Local and indigenous names

Dialectal English names

Probably no other animal on the British list has had as many colloquial names as the polecat. In southern England it was generally referred to as 'fitchou' whereas in the north it was 'foumat or foumard... However there were a host of others including endless spelling variations: philbert, fulmer, fishock, filibart, poulcat, poll cat, etc. Charles Oldham identified at least 20 different versions of the name in the Hertfordshire/Bedfordshire area alone.

— Roger Lovegrove (2007)[19]

Latin name

As well as the several indigenous names referring to smell (see above), the scientific name Mustela putorius is also derived from this species' foul smell. The Latin putorius translates to "stench" or "stink" and is the origin of the English word putrid.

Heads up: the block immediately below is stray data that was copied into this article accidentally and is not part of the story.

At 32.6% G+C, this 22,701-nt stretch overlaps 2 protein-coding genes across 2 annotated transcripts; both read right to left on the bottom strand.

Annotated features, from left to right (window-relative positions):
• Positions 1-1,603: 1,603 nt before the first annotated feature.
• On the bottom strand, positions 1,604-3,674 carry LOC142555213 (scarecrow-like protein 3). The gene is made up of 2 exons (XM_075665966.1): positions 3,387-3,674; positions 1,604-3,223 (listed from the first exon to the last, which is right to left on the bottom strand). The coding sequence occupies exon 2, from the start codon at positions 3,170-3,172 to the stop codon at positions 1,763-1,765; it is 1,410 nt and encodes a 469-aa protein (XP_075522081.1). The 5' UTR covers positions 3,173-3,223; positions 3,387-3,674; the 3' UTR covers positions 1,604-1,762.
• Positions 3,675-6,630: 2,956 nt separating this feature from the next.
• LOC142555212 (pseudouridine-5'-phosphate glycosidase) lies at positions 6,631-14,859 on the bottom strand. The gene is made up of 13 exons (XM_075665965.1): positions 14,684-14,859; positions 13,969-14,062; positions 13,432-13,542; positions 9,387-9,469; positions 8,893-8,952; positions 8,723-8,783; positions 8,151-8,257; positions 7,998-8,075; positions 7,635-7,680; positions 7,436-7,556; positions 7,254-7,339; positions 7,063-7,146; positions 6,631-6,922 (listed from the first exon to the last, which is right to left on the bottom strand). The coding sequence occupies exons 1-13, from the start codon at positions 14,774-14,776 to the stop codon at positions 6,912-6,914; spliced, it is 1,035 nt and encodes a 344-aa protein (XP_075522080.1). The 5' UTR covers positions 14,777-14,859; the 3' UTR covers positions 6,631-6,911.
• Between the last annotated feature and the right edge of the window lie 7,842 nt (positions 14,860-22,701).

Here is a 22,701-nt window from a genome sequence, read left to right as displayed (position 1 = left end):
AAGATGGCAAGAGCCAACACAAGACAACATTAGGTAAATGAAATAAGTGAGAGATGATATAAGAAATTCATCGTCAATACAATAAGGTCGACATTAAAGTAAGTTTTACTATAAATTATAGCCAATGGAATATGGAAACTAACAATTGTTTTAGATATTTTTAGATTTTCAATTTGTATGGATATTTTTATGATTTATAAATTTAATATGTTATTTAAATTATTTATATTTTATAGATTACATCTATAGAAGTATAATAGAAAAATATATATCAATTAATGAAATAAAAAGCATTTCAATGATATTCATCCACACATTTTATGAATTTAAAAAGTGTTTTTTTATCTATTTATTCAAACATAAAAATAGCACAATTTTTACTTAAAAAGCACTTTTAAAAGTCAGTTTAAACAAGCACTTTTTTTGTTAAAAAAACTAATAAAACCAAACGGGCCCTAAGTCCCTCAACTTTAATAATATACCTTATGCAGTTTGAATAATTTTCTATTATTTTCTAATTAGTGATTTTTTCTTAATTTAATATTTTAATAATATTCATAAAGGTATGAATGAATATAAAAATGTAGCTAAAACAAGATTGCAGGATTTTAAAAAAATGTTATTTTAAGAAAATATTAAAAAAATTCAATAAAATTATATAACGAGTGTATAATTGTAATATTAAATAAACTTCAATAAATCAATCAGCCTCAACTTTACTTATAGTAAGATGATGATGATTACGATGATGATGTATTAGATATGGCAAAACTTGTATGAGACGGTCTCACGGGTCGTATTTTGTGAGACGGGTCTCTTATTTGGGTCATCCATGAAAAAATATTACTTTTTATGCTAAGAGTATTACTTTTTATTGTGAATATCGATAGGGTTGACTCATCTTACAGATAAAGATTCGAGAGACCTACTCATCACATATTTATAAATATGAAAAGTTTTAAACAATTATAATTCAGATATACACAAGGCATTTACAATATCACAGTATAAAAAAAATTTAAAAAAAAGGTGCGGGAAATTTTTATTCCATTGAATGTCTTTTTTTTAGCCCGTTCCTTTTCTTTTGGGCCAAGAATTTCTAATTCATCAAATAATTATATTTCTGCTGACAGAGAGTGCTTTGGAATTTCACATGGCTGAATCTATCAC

The earliest true polecat was Mustela stromeri, which appeared during the late Villafranchian. It was considerably smaller than the present form, thus indicating polecats evolved at a relatively late period. The oldest modern polecat fossils occur in Germany, Britain and France, and date back to the Middle Pleistocene. The European polecat's closest relatives are the steppe polecat and black-footed ferret, with which it is thought to have shared Mustela stromeri as a common ancestor. The European polecat is, however, not as maximally adapted in the direction of carnivory as the steppe polecat, being less specialised in skull structure and dentition.[6][28][29][30] The European polecat likely diverged from the steppe polecat 1.5 million years ago based on IRBP, though cytochrome b transversions indicate a younger date of 430,000 years.[31] It is also closely related to the European mink, with which it can hybridise.[32]